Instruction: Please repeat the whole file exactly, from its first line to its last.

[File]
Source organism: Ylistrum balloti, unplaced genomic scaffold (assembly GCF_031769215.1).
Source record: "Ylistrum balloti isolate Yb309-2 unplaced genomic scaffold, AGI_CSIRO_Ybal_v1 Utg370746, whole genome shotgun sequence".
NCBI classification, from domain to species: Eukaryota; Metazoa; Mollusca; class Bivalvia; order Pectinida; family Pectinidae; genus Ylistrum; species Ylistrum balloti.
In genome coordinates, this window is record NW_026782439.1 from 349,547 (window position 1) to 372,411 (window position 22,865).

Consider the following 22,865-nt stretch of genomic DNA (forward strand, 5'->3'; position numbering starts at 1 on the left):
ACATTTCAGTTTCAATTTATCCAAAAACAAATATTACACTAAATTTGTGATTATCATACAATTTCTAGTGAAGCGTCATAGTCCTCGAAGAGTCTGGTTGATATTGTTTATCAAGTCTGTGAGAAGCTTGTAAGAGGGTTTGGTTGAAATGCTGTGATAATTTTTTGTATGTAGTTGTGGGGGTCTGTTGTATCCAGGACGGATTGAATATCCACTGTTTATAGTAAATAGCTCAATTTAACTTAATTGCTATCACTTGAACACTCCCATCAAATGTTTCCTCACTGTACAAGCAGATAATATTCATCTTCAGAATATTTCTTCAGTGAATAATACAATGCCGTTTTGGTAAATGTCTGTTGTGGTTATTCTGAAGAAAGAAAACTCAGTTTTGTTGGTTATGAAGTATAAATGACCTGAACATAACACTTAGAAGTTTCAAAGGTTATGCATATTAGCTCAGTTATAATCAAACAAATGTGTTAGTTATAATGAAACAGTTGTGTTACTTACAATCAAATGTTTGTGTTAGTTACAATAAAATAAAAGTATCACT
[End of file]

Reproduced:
Source organism: Ylistrum balloti, unplaced genomic scaffold (assembly GCF_031769215.1).
Source record: "Ylistrum balloti isolate Yb309-2 unplaced genomic scaffold, AGI_CSIRO_Ybal_v1 Utg370746, whole genome shotgun sequence".
NCBI classification, from domain to species: Eukaryota; Metazoa; Mollusca; class Bivalvia; order Pectinida; family Pectinidae; genus Ylistrum; species Ylistrum balloti.
In genome coordinates, this window is record NW_026782439.1 from 349,547 (window position 1) to 372,411 (window position 22,865).

Consider the following 22,865-nt stretch of genomic DNA (forward strand, 5'->3'; position numbering starts at 1 on the left):
ACATTTCAGTTTCAATTTATCCAAAAACAAATATTACACTAAATTTGTGATTATCATACAATTTCTAGTGAAGCGTCATAGTCCTCGAAGAGTCTGGTTGATATTGTTTATCAAGTCTGTGAGAAGCTTGTAAGAGGGTTTGGTTGAAATGCTGTGATAATTTTTTGTATGTAGTTGTGGGGGTCTGTTGTATCCAGGACGGATTGAATATCCACTGTTTATAGTAAATAGCTCAATTTAACTTAATTGCTATCACTTGAACACTCCCATCAAATGTTTCCTCACTGTACAAGCAGATAATATTCATCTTCAGAATATTTCTTCAGTGAATAATACAATGCCGTTTTGGTAAATGTCTGTTGTGGTTATTCTGAAGAAAGAAAACTCAGTTTTGTTGGTTATGAAGTATAAATGACCTGAACATAACACTTAGAAGTTTCAAAGGTTATGCATATTAGCTCAGTTATAATCAAACAAATGTGTTAGTTATAATGAAACAGTTGTGTTACTTACAATCAAATGTTTGTGTTAGTTACAATAAAATAAAAGTATCACT